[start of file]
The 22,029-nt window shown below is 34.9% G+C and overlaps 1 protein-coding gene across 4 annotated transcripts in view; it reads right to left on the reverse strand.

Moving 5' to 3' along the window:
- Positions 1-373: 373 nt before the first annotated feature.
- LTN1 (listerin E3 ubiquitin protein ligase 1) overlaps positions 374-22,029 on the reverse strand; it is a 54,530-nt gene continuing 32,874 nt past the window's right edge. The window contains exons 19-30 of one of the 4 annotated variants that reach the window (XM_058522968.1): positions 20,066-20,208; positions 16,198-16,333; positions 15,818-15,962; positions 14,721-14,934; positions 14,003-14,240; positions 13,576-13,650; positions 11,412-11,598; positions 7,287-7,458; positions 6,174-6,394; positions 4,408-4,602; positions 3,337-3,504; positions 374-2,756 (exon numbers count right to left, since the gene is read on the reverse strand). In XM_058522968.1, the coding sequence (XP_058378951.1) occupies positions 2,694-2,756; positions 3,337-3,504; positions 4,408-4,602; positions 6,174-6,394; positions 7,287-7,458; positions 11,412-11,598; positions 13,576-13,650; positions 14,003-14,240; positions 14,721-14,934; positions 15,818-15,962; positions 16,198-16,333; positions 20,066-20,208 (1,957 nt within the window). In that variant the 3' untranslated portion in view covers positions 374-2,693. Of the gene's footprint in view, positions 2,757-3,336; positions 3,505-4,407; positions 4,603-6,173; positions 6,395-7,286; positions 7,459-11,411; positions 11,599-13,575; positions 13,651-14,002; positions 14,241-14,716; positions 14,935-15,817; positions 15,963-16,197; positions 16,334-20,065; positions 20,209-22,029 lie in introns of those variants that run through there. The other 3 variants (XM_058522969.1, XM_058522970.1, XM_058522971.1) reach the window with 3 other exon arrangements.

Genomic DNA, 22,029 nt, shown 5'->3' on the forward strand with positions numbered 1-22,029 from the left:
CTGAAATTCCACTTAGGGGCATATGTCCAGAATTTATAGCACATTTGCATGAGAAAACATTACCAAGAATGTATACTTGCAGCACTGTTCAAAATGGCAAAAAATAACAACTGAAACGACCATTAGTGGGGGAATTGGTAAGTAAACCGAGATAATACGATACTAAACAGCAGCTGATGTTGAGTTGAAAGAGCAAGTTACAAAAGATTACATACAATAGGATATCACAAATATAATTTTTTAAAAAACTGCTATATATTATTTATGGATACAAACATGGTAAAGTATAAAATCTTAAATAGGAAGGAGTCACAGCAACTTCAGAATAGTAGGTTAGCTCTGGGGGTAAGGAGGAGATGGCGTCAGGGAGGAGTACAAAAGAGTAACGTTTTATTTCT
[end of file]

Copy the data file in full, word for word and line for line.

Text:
The 22,029-nt window shown below is 34.9% G+C and overlaps 1 protein-coding gene across 4 annotated transcripts in view; it reads right to left on the reverse strand.

Moving 5' to 3' along the window:
- Positions 1-373: 373 nt before the first annotated feature.
- LTN1 (listerin E3 ubiquitin protein ligase 1) overlaps positions 374-22,029 on the reverse strand; it is a 54,530-nt gene continuing 32,874 nt past the window's right edge. The window contains exons 19-30 of one of the 4 annotated variants that reach the window (XM_058522968.1): positions 20,066-20,208; positions 16,198-16,333; positions 15,818-15,962; positions 14,721-14,934; positions 14,003-14,240; positions 13,576-13,650; positions 11,412-11,598; positions 7,287-7,458; positions 6,174-6,394; positions 4,408-4,602; positions 3,337-3,504; positions 374-2,756 (exon numbers count right to left, since the gene is read on the reverse strand). In XM_058522968.1, the coding sequence (XP_058378951.1) occupies positions 2,694-2,756; positions 3,337-3,504; positions 4,408-4,602; positions 6,174-6,394; positions 7,287-7,458; positions 11,412-11,598; positions 13,576-13,650; positions 14,003-14,240; positions 14,721-14,934; positions 15,818-15,962; positions 16,198-16,333; positions 20,066-20,208 (1,957 nt within the window). In that variant the 3' untranslated portion in view covers positions 374-2,693. Of the gene's footprint in view, positions 2,757-3,336; positions 3,505-4,407; positions 4,603-6,173; positions 6,395-7,286; positions 7,459-11,411; positions 11,599-13,575; positions 13,651-14,002; positions 14,241-14,716; positions 14,935-15,817; positions 15,963-16,197; positions 16,334-20,065; positions 20,209-22,029 lie in introns of those variants that run through there. The other 3 variants (XM_058522969.1, XM_058522970.1, XM_058522971.1) reach the window with 3 other exon arrangements.

Genomic DNA, 22,029 nt, shown 5'->3' on the forward strand with positions numbered 1-22,029 from the left:
CTGAAATTCCACTTAGGGGCATATGTCCAGAATTTATAGCACATTTGCATGAGAAAACATTACCAAGAATGTATACTTGCAGCACTGTTCAAAATGGCAAAAAATAACAACTGAAACGACCATTAGTGGGGGAATTGGTAAGTAAACCGAGATAATACGATACTAAACAGCAGCTGATGTTGAGTTGAAAGAGCAAGTTACAAAAGATTACATACAATAGGATATCACAAATATAATTTTTTAAAAAACTGCTATATATTATTTATGGATACAAACATGGTAAAGTATAAAATCTTAAATAGGAAGGAGTCACAGCAACTTCAGAATAGTAGGTTAGCTCTGGGGGTAAGGAGGAGATGGCGTCAGGGAGGAGTACAAAAGAGTAACGTTTTATTTCT